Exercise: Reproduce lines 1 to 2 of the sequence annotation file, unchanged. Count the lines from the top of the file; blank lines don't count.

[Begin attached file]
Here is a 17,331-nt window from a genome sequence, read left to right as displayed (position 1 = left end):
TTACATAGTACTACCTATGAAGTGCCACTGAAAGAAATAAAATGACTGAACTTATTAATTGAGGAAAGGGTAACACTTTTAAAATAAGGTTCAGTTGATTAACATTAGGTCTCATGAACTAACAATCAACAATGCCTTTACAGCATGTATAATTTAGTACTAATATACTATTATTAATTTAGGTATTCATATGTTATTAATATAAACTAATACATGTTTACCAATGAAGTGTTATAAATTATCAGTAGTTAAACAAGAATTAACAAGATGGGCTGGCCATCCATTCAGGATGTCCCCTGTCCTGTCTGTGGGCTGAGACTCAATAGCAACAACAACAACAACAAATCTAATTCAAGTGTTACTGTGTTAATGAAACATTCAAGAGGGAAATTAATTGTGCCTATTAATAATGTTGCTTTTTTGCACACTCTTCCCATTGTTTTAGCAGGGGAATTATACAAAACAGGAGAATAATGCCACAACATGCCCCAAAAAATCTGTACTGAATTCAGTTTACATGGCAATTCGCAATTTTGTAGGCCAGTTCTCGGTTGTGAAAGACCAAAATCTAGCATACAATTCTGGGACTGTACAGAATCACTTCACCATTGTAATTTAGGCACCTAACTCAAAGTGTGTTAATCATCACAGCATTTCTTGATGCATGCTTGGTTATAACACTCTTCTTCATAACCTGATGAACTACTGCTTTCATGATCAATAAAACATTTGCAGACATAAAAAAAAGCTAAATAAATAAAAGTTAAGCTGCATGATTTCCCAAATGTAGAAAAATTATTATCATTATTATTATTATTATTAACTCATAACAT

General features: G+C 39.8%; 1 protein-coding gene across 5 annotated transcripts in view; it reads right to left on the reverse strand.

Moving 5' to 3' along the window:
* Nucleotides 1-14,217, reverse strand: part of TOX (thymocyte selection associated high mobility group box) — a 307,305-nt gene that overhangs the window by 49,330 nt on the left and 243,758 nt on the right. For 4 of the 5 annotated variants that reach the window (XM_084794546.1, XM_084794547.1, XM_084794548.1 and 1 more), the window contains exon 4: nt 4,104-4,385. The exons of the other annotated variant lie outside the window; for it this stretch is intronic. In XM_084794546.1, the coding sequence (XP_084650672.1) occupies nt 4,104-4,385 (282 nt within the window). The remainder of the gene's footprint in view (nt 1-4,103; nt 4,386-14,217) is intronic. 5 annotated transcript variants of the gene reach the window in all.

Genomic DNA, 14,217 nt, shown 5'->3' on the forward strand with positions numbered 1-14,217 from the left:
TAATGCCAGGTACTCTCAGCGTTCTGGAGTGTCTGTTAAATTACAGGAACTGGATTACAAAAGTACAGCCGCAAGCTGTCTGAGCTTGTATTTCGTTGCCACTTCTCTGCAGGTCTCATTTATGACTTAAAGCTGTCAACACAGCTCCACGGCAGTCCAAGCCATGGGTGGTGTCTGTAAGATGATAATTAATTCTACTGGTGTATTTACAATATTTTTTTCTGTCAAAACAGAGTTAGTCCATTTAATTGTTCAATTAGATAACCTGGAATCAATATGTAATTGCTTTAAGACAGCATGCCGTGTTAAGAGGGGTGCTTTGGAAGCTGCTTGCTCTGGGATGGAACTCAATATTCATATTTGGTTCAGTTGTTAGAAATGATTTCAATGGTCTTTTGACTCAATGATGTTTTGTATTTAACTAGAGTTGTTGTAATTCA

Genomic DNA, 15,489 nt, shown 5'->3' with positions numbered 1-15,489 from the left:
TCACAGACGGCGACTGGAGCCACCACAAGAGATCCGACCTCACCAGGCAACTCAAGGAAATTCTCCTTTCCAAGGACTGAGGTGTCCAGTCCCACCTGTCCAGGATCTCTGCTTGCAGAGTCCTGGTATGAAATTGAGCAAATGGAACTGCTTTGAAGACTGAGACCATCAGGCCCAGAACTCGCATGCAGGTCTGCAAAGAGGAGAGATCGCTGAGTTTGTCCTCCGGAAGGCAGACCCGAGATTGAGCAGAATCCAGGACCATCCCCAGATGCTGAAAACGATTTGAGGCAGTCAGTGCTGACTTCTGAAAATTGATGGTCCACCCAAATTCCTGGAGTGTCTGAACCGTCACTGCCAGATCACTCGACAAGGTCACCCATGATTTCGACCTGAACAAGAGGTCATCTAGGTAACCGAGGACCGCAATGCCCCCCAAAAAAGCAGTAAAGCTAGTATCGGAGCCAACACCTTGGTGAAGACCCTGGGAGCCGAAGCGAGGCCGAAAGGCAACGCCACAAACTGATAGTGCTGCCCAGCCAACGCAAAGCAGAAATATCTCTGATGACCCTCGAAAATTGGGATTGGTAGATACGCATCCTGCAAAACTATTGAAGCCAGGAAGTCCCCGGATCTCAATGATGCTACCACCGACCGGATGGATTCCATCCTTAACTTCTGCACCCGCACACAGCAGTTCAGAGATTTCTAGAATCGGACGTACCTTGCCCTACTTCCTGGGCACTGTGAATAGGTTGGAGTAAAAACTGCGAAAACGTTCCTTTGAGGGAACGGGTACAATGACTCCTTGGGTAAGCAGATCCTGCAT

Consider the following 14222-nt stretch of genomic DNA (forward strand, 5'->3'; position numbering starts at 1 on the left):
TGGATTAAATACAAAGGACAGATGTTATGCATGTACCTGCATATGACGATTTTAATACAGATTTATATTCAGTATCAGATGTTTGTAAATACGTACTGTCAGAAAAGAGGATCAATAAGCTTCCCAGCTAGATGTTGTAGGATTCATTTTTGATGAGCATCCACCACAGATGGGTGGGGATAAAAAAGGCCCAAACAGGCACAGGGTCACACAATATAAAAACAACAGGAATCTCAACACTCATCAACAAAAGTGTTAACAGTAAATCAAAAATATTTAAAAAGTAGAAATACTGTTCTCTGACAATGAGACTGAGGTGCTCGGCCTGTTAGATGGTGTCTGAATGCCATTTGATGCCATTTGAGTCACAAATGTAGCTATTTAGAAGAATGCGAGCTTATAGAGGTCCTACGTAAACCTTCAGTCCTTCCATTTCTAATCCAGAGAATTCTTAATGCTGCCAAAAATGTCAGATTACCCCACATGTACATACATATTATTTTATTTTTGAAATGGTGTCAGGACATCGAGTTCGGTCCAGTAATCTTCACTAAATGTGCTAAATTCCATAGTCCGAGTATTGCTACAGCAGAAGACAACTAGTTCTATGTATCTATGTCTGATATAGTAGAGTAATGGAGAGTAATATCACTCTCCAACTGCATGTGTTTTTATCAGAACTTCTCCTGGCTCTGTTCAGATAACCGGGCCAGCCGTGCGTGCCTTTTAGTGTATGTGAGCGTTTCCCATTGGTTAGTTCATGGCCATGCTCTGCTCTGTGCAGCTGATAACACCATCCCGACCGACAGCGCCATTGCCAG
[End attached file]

Here is a 17,331-nt window from a genome sequence, read left to right as displayed (position 1 = left end):
TTACATAGTACTACCTATGAAGTGCCACTGAAAGAAATAAAATGACTGAACTTATTAATTGAGGAAAGGGTAACACTTTTAAAATAAGGTTCAGTTGATTAACATTAGGTCTCATGAACTAACAATCAACAATGCCTTTACAGCATGTATAATTTAGTACTAATATACTATTATTAATTTAGGTATTCATATGTTATTAATATAAACTAATACATGTTTACCAATGAAGTGTTATAAATTATCAGTAGTTAAACAAGAATTAACAAGATGGGCTGGCCATCCATTCAGGATGTCCCCTGTCCTGTCTGTGGGCTGAGACTCAATAGCAACAACAACAACAACAAATCTAATTCAAGTGTTACTGTGTTAATGAAACATTCAAGAGGGAAATTAATTGTGCCTATTAATAATGTTGCTTTTTTGCACACTCTTCCCATTGTTTTAGCAGGGGAATTATACAAAACAGGAGAATAATGCCACAACATGCCCCAAAAAATCTGTACTGAATTCAGTTTACATGGCAATTCGCAATTTTGTAGGCCAGTTCTCGGTTGTGAAAGACCAAAATCTAGCATACAATTCTGGGACTGTACAGAATCACTTCACCATTGTAATTTAGGCACCTAACTCAAAGTGTGTTAATCATCACAGCATTTCTTGATGCATGCTTGGTTATAACACTCTTCTTCATAACCTGATGAACTACTGCTTTCATGATCAATAAAACATTTGCAGACATAAAAAAAAGCTAAATAAATAAAAGTTAAGCTGCATGATTTCCCAAATGTAGAAAAATTATTATCATTATTATTATTATTATTAACTCATAACAT